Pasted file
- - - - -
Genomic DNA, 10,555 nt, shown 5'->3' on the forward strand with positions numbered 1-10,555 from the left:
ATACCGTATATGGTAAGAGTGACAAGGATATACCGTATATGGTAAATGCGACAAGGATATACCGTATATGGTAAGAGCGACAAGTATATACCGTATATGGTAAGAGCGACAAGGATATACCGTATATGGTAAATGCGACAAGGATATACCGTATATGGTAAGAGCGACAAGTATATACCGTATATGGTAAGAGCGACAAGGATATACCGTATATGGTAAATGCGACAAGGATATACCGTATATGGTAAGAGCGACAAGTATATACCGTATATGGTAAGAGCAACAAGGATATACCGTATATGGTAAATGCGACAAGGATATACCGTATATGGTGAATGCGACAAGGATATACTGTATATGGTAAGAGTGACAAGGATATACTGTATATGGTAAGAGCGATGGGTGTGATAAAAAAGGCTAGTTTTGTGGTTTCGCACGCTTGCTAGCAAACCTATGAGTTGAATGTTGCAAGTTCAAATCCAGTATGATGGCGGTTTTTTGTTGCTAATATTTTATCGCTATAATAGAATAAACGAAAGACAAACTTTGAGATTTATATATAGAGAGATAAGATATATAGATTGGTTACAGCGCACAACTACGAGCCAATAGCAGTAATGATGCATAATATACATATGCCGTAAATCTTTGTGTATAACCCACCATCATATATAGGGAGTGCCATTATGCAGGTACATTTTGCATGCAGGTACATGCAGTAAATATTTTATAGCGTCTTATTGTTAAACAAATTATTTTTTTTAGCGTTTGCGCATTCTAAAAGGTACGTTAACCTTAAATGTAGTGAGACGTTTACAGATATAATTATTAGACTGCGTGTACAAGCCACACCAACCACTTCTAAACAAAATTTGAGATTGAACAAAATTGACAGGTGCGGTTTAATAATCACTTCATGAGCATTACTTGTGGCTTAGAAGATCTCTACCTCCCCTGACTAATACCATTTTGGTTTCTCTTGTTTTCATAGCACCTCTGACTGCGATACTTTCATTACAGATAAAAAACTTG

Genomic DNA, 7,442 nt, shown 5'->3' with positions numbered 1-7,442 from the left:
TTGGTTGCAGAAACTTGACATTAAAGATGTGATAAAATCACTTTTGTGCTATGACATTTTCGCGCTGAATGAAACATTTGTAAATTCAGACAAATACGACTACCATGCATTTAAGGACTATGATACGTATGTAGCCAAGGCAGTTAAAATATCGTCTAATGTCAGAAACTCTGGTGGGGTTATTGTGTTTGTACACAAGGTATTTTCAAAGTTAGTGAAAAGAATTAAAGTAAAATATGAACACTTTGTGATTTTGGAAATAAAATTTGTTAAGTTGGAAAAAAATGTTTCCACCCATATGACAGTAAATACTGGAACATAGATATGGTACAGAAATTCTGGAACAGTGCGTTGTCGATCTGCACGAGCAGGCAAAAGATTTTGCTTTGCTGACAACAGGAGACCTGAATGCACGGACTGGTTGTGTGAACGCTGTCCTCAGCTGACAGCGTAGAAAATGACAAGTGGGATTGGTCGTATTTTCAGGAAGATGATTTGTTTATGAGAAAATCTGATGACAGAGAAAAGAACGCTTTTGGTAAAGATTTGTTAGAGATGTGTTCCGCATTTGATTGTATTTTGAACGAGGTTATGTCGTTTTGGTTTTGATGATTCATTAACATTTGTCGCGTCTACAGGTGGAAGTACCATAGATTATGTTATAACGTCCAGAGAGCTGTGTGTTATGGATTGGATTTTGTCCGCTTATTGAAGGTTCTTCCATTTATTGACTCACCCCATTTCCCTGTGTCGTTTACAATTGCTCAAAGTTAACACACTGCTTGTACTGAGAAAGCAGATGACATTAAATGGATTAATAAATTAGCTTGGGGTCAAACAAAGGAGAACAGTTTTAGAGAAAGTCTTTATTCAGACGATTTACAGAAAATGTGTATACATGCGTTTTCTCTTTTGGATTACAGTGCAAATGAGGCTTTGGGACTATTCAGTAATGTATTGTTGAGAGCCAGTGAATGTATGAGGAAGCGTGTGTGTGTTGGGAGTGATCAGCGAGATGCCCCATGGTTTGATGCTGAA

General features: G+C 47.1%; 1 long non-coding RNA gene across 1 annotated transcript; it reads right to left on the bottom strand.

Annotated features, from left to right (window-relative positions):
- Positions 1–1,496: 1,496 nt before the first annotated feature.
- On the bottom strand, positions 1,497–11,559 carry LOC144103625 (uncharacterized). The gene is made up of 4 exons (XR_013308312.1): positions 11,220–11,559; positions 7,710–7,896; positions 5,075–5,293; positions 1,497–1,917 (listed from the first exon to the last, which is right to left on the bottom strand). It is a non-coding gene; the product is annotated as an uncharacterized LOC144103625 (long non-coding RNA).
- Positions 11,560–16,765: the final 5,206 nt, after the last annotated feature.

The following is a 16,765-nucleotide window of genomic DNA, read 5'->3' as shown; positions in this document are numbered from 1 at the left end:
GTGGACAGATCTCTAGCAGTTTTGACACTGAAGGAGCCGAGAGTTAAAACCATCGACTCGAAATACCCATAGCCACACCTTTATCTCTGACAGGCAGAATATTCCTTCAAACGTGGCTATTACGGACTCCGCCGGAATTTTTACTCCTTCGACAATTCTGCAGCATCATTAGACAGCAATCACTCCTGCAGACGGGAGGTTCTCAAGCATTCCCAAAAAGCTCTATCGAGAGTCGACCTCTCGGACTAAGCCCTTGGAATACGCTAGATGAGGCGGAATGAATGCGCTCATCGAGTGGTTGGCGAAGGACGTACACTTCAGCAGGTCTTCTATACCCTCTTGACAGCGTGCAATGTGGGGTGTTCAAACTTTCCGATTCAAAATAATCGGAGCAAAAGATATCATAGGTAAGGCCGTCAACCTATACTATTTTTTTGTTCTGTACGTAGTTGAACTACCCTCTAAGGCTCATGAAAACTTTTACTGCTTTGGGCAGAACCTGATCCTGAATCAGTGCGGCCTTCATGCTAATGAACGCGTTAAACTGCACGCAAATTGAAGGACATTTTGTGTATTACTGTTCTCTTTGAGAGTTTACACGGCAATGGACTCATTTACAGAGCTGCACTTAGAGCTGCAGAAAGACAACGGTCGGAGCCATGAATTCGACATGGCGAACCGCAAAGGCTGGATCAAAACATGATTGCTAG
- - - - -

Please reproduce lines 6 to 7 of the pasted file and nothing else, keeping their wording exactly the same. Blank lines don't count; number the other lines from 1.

Annotated features, from left to right (window-relative positions):
- Positions 1–1,496: 1,496 nt before the first annotated feature.